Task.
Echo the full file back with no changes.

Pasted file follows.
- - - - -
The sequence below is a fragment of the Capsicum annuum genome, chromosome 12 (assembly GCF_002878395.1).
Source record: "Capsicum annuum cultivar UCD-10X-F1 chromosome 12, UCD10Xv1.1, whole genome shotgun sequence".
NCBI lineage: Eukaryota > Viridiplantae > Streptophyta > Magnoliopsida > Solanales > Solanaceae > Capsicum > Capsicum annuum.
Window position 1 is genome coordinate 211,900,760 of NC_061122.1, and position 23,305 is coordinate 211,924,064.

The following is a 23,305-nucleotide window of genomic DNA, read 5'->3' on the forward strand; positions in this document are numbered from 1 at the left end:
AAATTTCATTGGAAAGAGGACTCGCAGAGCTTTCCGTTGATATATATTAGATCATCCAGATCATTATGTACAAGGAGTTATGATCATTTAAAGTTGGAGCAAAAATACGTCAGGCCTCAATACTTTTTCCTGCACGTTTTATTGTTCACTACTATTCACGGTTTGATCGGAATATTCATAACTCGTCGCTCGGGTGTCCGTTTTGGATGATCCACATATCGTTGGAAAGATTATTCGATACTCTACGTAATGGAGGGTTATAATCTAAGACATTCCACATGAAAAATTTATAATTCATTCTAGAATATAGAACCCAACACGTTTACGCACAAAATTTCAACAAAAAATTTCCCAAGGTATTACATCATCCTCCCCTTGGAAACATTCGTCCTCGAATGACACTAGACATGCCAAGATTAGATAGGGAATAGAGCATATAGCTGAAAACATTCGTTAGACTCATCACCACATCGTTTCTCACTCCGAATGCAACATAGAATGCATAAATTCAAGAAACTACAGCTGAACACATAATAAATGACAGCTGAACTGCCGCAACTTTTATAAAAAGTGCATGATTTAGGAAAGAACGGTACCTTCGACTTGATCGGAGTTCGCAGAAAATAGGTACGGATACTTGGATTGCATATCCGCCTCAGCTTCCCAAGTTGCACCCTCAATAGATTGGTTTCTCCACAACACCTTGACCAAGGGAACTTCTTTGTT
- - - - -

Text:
The sequence below is a fragment of the Capsicum annuum genome, chromosome 12 (assembly GCF_002878395.1).
Source record: "Capsicum annuum cultivar UCD-10X-F1 chromosome 12, UCD10Xv1.1, whole genome shotgun sequence".
NCBI lineage: Eukaryota > Viridiplantae > Streptophyta > Magnoliopsida > Solanales > Solanaceae > Capsicum > Capsicum annuum.
Window position 1 is genome coordinate 211,900,760 of NC_061122.1, and position 23,305 is coordinate 211,924,064.

The following is a 23,305-nucleotide window of genomic DNA, read 5'->3' on the forward strand; positions in this document are numbered from 1 at the left end:
AAATTTCATTGGAAAGAGGACTCGCAGAGCTTTCCGTTGATATATATTAGATCATCCAGATCATTATGTACAAGGAGTTATGATCATTTAAAGTTGGAGCAAAAATACGTCAGGCCTCAATACTTTTTCCTGCACGTTTTATTGTTCACTACTATTCACGGTTTGATCGGAATATTCATAACTCGTCGCTCGGGTGTCCGTTTTGGATGATCCACATATCGTTGGAAAGATTATTCGATACTCTACGTAATGGAGGGTTATAATCTAAGACATTCCACATGAAAAATTTATAATTCATTCTAGAATATAGAACCCAACACGTTTACGCACAAAATTTCAACAAAAAATTTCCCAAGGTATTACATCATCCTCCCCTTGGAAACATTCGTCCTCGAATGACACTAGACATGCCAAGATTAGATAGGGAATAGAGCATATAGCTGAAAACATTCGTTAGACTCATCACCACATCGTTTCTCACTCCGAATGCAACATAGAATGCATAAATTCAAGAAACTACAGCTGAACACATAATAAATGACAGCTGAACTGCCGCAACTTTTATAAAAAGTGCATGATTTAGGAAAGAACGGTACCTTCGACTTGATCGGAGTTCGCAGAAAATAGGTACGGATACTTGGATTGCATATCCGCCTCAGCTTCCCAAGTTGCACCCTCAATAGATTGGTTTCTCCACAACACCTTGACCAAGGGAACTTCTTTGTT